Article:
Bible Text: Matthew 6:16-18 | Preacher: The Rev'd William Klock | Series: The Sermon on the Mount The Discipline of Fasting St. Matthew 6:16-18 by William Klock Today I want to jump ahead twelve verses in Matthew Six, to look at the sixteenth through eighteenth verses. Next week we’ll back up and look at the verses in between, where Jesus tells us about the discipline of prayer and gives us what we know as the “Lord’s Prayer” as an example to follow. Since I want to look at what Jesus has to say about prayer in depth, we’re going to skip over it this week. You see, in these first eighteen verses of Chapter Six Jesus describes the outward religion of his followers – the outward acts of piety. And he does this in a very Jewish way. For the Jews there were three main outward acts that showed their faith: almsgiving, prayer, and fasting. We looked at almsgiving last week and this week I want to look at what Jesus tells us about fasting. In each case, Jesus contrast the Biblical understanding of these outward acts with what had become the norm in his day. The Jews had come to see them as things you did in order to show other people how religious you were. The Pharisees made a show of giving to the poor and of making their contributions at the Temple. Jesus gives the example of the Pharisee going to the Temple and praying loudly before everyone there and giving thanks that he was not like the poor, scum, tax collector kneeling humbly in the back. And here he tells us that in the same way, our fasting is to be done before God, not as a spiritual show to be put on before men. Now, I think that we all understand the concepts of giving and of prayer – even if we don’t do those things as often as we should. But fasting is something foreign to our culture, and for that reason it’s foreign to a lot of us in the Church. And yet Jesus, in these verses assumes that his disciples will fast. Look at his instructions in verses 16-18: And when you fast, do not look gloomy like the hypocrites, for they disfigure their faces that their fasting may be seen by others. Truly, I say to you, they have received their reward. But when you fast, anoint your head and wash your face, that your fasting may not be seen by others but by your Father who is in secret. And your Father who sees in secret will reward you. Most modern Christians live as if these verses don’t exist. As Evangelicals we tend to focus on inward religion or religion of the heart, but we have a hard time with an external and bodily practice like fasting. If we think of fasting at all, we might think of it as an Old Testament thing; as something that the Jews did on the Day of Atonement, but a thing that Jesus did away with. After all, it was John the Baptist’s disciples who came to Jesus asking why his disciples didn’t fast like they did. Jesus told them, “Can the wedding guests fast while the bridegroom is with them? As long as they have the bridegroom with them, they cannot fast” (Mark 2:18). But the fact is that Jesus himself went into the wilderness at the start of his ministry and fasted for forty days and nights. When he answered the people who criticised his disciples for not fasting, he did also tell them, “The days will come when the bridegroom is taken away from them, and then they will fast in that day” (Mark 2:20). Again, Jesus tells us here in Matthew Six how to fast on the assumption that we would. And in both Acts and the Epistles we see the apostles fasting. So we can’t just say that fasting is an Old Testament thing, a Roman Catholic thing, or even an Anglo-Catholic thing. S let’s look at the Old Testament first to see what it says about fasting. As I just said, the first instance of fasting is what God commanded the Jews to do each year on the Day of Atonement. God connected it with mourning for sin and repentance of it. On that one day each year the Jews were to mourn their sins and look for the reconciliation that God had provided through the sacrifices. So it’s no surprise that “fasting” and “humbling oneself before God” were seen as pretty much the same thing. When a Jewish man or woman wanted to show their penitence for past sin, they would weep and fast. When the Jews returned to Jerusalem from their Babylonian exile, they had forgotten the commands God had given their ancestors. They often lived in gross sin, but didn’t realise it because of their ignorance for God’s Law. So when the Book of the Law was read to them and they became aware of their sin, Nehemiah called the people to a national day of repentance. He called them to put on sackcloth and to fast while they gathered to confess their sins. The book of Jonah tells us that when the people of Ninevah responded to Jonah’s preaching and repented, they did so by proclaiming a city-wide fast and by putting on sackcloth. When Daniel sought after God, he first made a confession of his sins and the sins of his people, prayerfully, having put on sackcloth and ashes and after he had fasted. And think of Saul of Tarsus. When he came to Christ he was moved to penitence for his persecution of Christians and didn’t eat or drink anything for three days. Even today, when we as God’s people are convicted of our sins and moved by the Spirit to repentance, it wouldn’t necessarily be a bad thing for us to mourn, weep, and fast. Honestly, I think we could be better served with a national day of repentance and fasting than by a national day of prayer. Back in the middle of the Sixteenth Century, just after the Reformation in England, the leading bishops of the Church of England wrote two books of homilies or sermons to be read in the churches. A lot of the clergy were poorly educated and didn’t know how to preach, but there was also a need to teach the people the Bible – something that had been lacking for centuries. One of those homilies has to do with fasting and it suggests that fasting is one way we can apply to ourselves Jesus’ statement, “when the bridegroom is taken away from them, then they will fast in that day.” The homily makes the point that Christ the bridegroom is “with us” and that we are enjoying the marriage feast when we are rejoicing in him and the salvation he gives. But it says, the bridegroom is “taken away from us” and the feast is put on hold when we are oppressed by defeat, affliction, and adversity. “Then is it a fit time,” says the homily, “for that man to humble himself to Almighty God by fasting, and to mourn and bewail his sins with a sorrowful heart.” Do you ever feel far from God? That’s a good time to examine your life in light of God’s commandments and spend some time fasting, praying, and mourning your sin, asking for forgiveness and a measure of grace. But Scripture doesn’t just link fasting with mourning; it also links fasting with prayer. In the Bible we see many of the great saints humbling themselves before God as a way of showing how they depended on him for future mercies. It’s not that fasting while praying was what happened all the time, but we do see the example of people who, when the need was great – when they were seeking God’s direction or his blessing – set aside worldly distractions so that they could pray more fervently. Moses fasted on Mt. Sinai after the covenant was renewed and when God had taken Israel to be his people. Jehosaphat saw the armies of Moab and Ammon advancing toward him and “set his face to seek the LORD, and proclaimed a fast throughout all Judah” (2 Chronicles 20:3). Before Queen Esther took her life into her hands by approaching the king uninvited, she asked Mordecai to gather all the Jews and to hold a fast on her behalf. Ezra proclaimed a fast before leading the Jewish exiles back to Jerusalem, “that we might humble ourselves before our God, to seek from him a safe journey” (Ezra 8:21). Again, Jesus fasted at the beginning of his public ministry, and the Apostles themselves followed his example. Before Paul and Barnabas set out on their first missionary journey, the church at Antioch prayed and fasted. They knew that before we set out to do big things for God, we need seek his guidance and blessing. Finally, the third reason we find for fasting in Scripture has to do with self-discipline and self-control. I didn’t really understand this aspect of fasting until I was talking with another priest about the subject of natural family planning. I had always thought about it from a pro-life standpoint and from the position of our being willing to submit to God’s sovereignty. But my friend looked at it from the standpoint of self-control. And that really struck me, because self-control isn’t a fruit of the Spirit that we as modern Christians are very good at. Our culture doesn’t value it except maybe in the grossest sense, and we’ve acclimatised ourselves to our culture. Fasting, whether it’s from food, from marital relations, from TV – you get the idea – teaches us self-control. You see, self-control is meaningless unless it includes the control of our bodies, and that kind of control is impossible without self-discipline. St. Paul describes it in terms of an athlete. To compete in the games the athlete has to be fit – that’s why he trains. Not only does he have to control his diet, get enough sleep and exercise, but, Paul says, every athlete exercises self-control in all things” (1 Corinthians 9:25). As Christians we’re in a spiritual race and so we need to do the spiritual equivalent of the physical training an athlete engages in. In that same passage St. Paul even goes so far as to talk about pummelling or buffeting his body – beating it into submission until it’s black and blue – and subduing it – leading it around as if it were a slave. Now his point wasn’t to be masochistic. It wasn’t a false asceticism like wearing a hair shirt or sleeping in the cold with no blankets. And it wasn’t a Pharisaical attempt to win the admiration and approval of men. St. Paul rejects all those sorts of things. God made our bodies. We have no reason to punish them, but we do have the duty of disciplining them – bringing our bodies and our wills to the point of obedience. Fasting is one way of building self-control. And this aspect of fasting also makes the point that we’re not just talking about eating and drinking. There are other things we do that we can take a fast from. So, back to Jesus’ teaching on fasting. He assumes that we will fast. His point, just as it was with giving and with praying, is that when we fast we should be different from the hypocrites who do it only to draw attention to themselves. When they fasted they made a point of really looking like they were fasting. They deliberately looked miserable. They didn’t go through their normal daily routines, like taking a bath and putting on clean clothes. Just to make themselves look really miserable, they’d rub ashes in their hair and on their faces. They thought that going around miserable, dirty, stinking, and covered in ashes was what made them holy – and so they made show of their “holiness” for everyone to see. The sad fact is that lots of people admired them for it – but that was all the reward they got. Remember what we read about giving last week? If you give to win the approval of men, you’ll get it – but you’ll receive no reward from God. The same principle applies here. In contrast, Jesus says, “When you fast, anoint your head and wash your face.” Take a bath, comb your hair, wash your face, iron your clothes. He’s not saying you have to go around pretending you’re not fasting, being slap-happy with everybody. But he is saying, don’t make a show of your fasting. Fast, but otherwise go about your day like you would any other day. The point isn’t to be seen by men, but to be seen by our Father in heaven, who will reward us. The point of fasting isn’t to advertise ourselves; it’s to discipline ourselves. It’s not to get a reputation with others for holiness; it’s to be humble before God. If we manage to discipline ourselves and be humble before God, that’s reward enough. In each of these three cases where Jesus talks about the externals of our religion (almsgiving, prayer, and fasting) he’s contrasting the legalistic and Pharisaical way of doing things with the biblical way of doing them. The Pharisees did all these things ostentatiously and to be rewarded by men. But Jesus tells us, Christian piety is secret and is motivated by humility and is rewarded by God. I think it might be easier to understand the difference between these two attitudes if we look at where each one comes from and what it leads to. You see, religion that is showy and hypocritical is ultimately destructive. Giving, praying, and fasting are all authentic activities in their own right. To give is to serve others. To pray is to seek God. To fast is to discipline ourselves. But if we’re hypocritical when we do these things it destroys their integrity by turning them, whether giving, praying, or fasting, into opportunities for self-display – for blowing our own horns to the world. So where does this hypocritical attitude come from? Jesus says over and over again in these verses that the hypocrite does his good works “before men in order to be seen and praised by men.” But hypocrites aren’t really obsessed with men – they’re really obsessed with themselves. Martyn Lloyd-Jones writes, “Ultimately our only reason for pleasing men around us is that we may please ourselves.” So the solution should be obvious. What we need to do is to become so conscious of God, that we cease to be conscious of ourselves. This is where Jesus puts our focus. Look at it this way: total secrecy isn’t possible for any of us. Whatever we do, say, or even think, even if there’s no one else around to watch, is still seen and known by God. And it’s not that God is up there as some kind of celestial killjoy or policeman just waiting to catch us. He’s a loving heavenly Father, who desires to bless us and looks for every chance he can to do so. So the question to each of us is, which matters to you more? Are you interested in men seeing your good works or God seeing them? The hypocrite goes through the motions of religion so that he can be seen by men. It’s interesting that the Greek word that St. Matthew uses here is the same word from which we get our word “theatre.” The hypocrite puts on a show – a performance. Their religion is a public spectacle. But, you see, the real Christian knows that he is being watched too, but in his case he knows his audience is God. And here’s the thing: we can bluff a human audience. We can fake out men and women and make them think we’re holier than we really are. Even when we don’t try, people will often see you or me engaged in some outward act of piety and comment on how much more spiritual we are than they – while all the time we’re cringing with the knowledge that we’re not as holy as they think we are! We can fool people into thinking that our giving, our praying, and our fasting are real, when in fact we’re acting – putting on a show. But God sees our hearts. That’s why if we do things to be seen by men, we degrade that thing, but if we do it to be seen by God we make it something noble, and through that noble thing God will work in our lives. Let me close with an illustration. I think most of you are familiar with David Wilkerson. He wrote The Cross and the Switchblade. He writes about how he was pastoring a growing and healthy church. On the outside everything about his ministry looked really good, but on the inside, he says, he was restless; something was missing. Then one night while he was watching the “late show” it occurred to him that it might do him some good if instead of watching TV, he spent that time in prayer – he might fast from television and see what would happen. Well, he immediately thought of a bunch of excuses. He was tired at night and needed to relax. It was good for him to be able to connect with what people were seeing and talking about. But he wasn’t entirely convinced by his excuses. So he prayed, “Jesus, I need some help in deciding this thing, so here’s what I’m asking you. I’m going to put an ad for that [television] set in the paper. If you’re behind this idea, let a buyer appear right away. Let him appear within an hour…within half an hour…after the paper gets on the street.” His wife was not very impressed with the idea when he told her about it the next morning, but he went ahead and put the ad in the paper anyway. It was a funny scene the next day after the paper hit the streets. Wilkerson sat on the couch with the TV set on one side, his wife and kids on the other, and the clock and telephone in front of him. After twenty-five minutes, just as he was saying, “Well, Gwen, it looks like you’re right. I guess I won’t have to…” the telephone rang. “Do you have a TV set for sale?” a man asked. “That’s right. An RCA in good condition. Nineteen inch screen, two years old.” “How much do you want for it?” “One hundred dollars, Wilkerson said quickly. “I’ll take it,” came the reply. Have it ready in fifteen minutes. I’ll bring the money.” Well, that was the beginning. Out of the times of prayer that followed, David Wilkerson was directed by God to the plight of the teenage gang members in New York City. Out of his efforts to help them came a work that God continues to bless, not only in New York, but all over. Now I don’t know how exactly this will apply to you in your life. As the story makes clear, fasting doesn’t always have to mean not eating. We all need to work on self-control in different ways and with different things. But whatever your daily habits or routines are, there are certainly things that you could set aside, even if only for a little while, so that you can spend more time with God. You don’t have to tell anyone about it. But that’s okay, because you have the promise of the Lord Jesus that our Father, who sees in secret, will reward you openly. Please pray with me: Heavenly Father, we know that for many of us these words about fasting are something we’ve never give much thought to and never really put into practice, but we pray that your Spirit would be at work in our hearts and minds to show us ways in which fasting will bring us closer to you and to your blessings and promises. Give us the grace and humility to submit to your lordship. We ask this in the name of your Son, our Saviour, Jesus Christ. Amen.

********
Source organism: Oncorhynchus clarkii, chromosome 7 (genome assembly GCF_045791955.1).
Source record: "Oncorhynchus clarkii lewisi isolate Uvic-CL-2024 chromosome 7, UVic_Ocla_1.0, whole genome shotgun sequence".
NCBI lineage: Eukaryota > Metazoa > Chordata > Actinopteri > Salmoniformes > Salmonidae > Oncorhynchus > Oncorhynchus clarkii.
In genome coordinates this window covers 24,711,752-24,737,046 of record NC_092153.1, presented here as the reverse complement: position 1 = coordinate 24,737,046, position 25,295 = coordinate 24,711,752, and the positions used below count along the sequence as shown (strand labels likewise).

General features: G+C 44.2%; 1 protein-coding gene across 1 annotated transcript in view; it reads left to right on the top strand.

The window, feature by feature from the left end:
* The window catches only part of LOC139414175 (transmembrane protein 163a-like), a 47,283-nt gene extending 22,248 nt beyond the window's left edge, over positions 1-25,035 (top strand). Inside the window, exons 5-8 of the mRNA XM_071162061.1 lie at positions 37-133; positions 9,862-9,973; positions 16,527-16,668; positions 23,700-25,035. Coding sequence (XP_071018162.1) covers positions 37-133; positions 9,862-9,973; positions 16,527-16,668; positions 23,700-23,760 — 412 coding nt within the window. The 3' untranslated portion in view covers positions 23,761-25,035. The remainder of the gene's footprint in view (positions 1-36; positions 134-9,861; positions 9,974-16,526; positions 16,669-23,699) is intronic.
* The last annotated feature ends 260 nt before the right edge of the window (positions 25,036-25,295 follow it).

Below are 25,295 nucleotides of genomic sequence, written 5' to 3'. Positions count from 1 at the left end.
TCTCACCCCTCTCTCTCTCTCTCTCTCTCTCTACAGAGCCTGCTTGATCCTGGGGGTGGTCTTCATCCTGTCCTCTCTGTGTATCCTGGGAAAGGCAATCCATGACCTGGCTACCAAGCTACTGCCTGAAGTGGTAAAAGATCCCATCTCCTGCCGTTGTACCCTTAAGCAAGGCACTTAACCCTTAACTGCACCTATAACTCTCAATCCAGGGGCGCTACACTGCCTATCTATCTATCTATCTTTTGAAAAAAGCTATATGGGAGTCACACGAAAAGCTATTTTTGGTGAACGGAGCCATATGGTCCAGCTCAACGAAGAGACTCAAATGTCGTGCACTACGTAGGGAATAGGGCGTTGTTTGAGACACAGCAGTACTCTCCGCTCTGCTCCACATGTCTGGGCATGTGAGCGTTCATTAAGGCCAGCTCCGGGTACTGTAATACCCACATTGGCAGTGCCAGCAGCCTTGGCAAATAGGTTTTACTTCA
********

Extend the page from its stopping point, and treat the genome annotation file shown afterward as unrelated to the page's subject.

Bible Text: Matthew 18:21-35 | Preacher: The Rev'd William Klock The Unforgiving Servant St. Matthew 18:21-35 by William Klock A Homily Delivered to the REC General Council of 2008 The parable of the unforgiving servant is a familiar story. Jesus used it to answer St. Peter’s question: “How oft shall my brother sin against me, and I forgive him?” As Jesus tells the story, a king decides to settle his accounts. He looks in his books and notices that one of his servants owes him ten thousand talents. If Jesus were telling the story today, that would translate into something like a gazillion dollars. It was a debt that could never be paid. The king threatened that he would sell this man with his wife and children to be slaves if the money wasn’t forthcoming. And as if somehow more time would make a way for him to repay the unpayable debt, the servant begged the king for an extension. And seeing the man beg for mercy, the king, we’re told, chose to have compassion on him and forgave the entire debt. And yet that same servant, on his way home from the king’s palace, went looking for one of his fellow servants who owed him the relatively small sum of a third of a year’s wage. As the king had first threatened him, he threatened his friend. And yet when his friend begged for mercy, instead of reflecting the compassion he had just been shown by the king, the servant had his friend thrown into prison. It’s no wonder that the king was enraged when he heard what had happened. It’s no wonder that the king called his servant back and, as the text says, “delivered him to the tormenters, till he should pay all that was due.” Jesus’ point was forgiveness, but not just that we would forgive others. He wants us to understand first and foremost the forgiveness that God has first shown to us. And so in Jesus’ parable we also have a profound illustration of what God has done for each of us through the Cross of our Lord Jesus Christ. Think of the king who was mercifully willing to forgive that gazillion dollar debt. We forget that the king had loaned that money out expecting to get it back. To forgive it cost him tremendously. And just so for God when he forgave our debts. To satisfy his justice, to satisfy his holiness, he gave his own Son, who left his Father’s side, took on human flesh, condescended to our level and become one of us, and painfully died the death of a common criminal so that he could repay the debt that we owed him – the debt that we could never repay. The amount of our debt to God was incalculable. All this “while we were yet sinners” – while we were his enemies. We committed cosmic treason against our Creator, yet in his love for us he chose to have mercy. That’s amazing grace. We talk about grace. We sing songs about grace. Do we understand what grace is? Grace is God’s favour shown to those who do not, cannot, and will not ever merit it. It is God’s amazing grace that propels us into the world ready to share the Cross of Jesus Christ with every person we meet. But that only happens when we understand just how low we are by nature and just how great God’s love and mercy are toward us. People and churches that lose sight of their unworthiness, of their sin, and of their need for divine grace are often great at preserving orthodox doctrine, at preserving classical Anglicanism, the 1928 Book of Common Prayer, or the 1940 Hymnal. They may even be great at providing a home for the disaffected and persecuted members of other denominations. But they’re terrible when it comes to spreading the Gospel of Jesus Christ. As St. James says, our faith – our understanding of ourselves and our understanding of what God had done for us – is reflected not so much by what we say, as by what we do. Dear friends, where is our passion? Is our passion for spreading the Gospel, or is our passion for other things, however good they may be? Because a people who are not spontaneously motivated to share the Gospel by the great grace they have been shown, are a people that have never truly understood the great grace of that Gospel in the first place.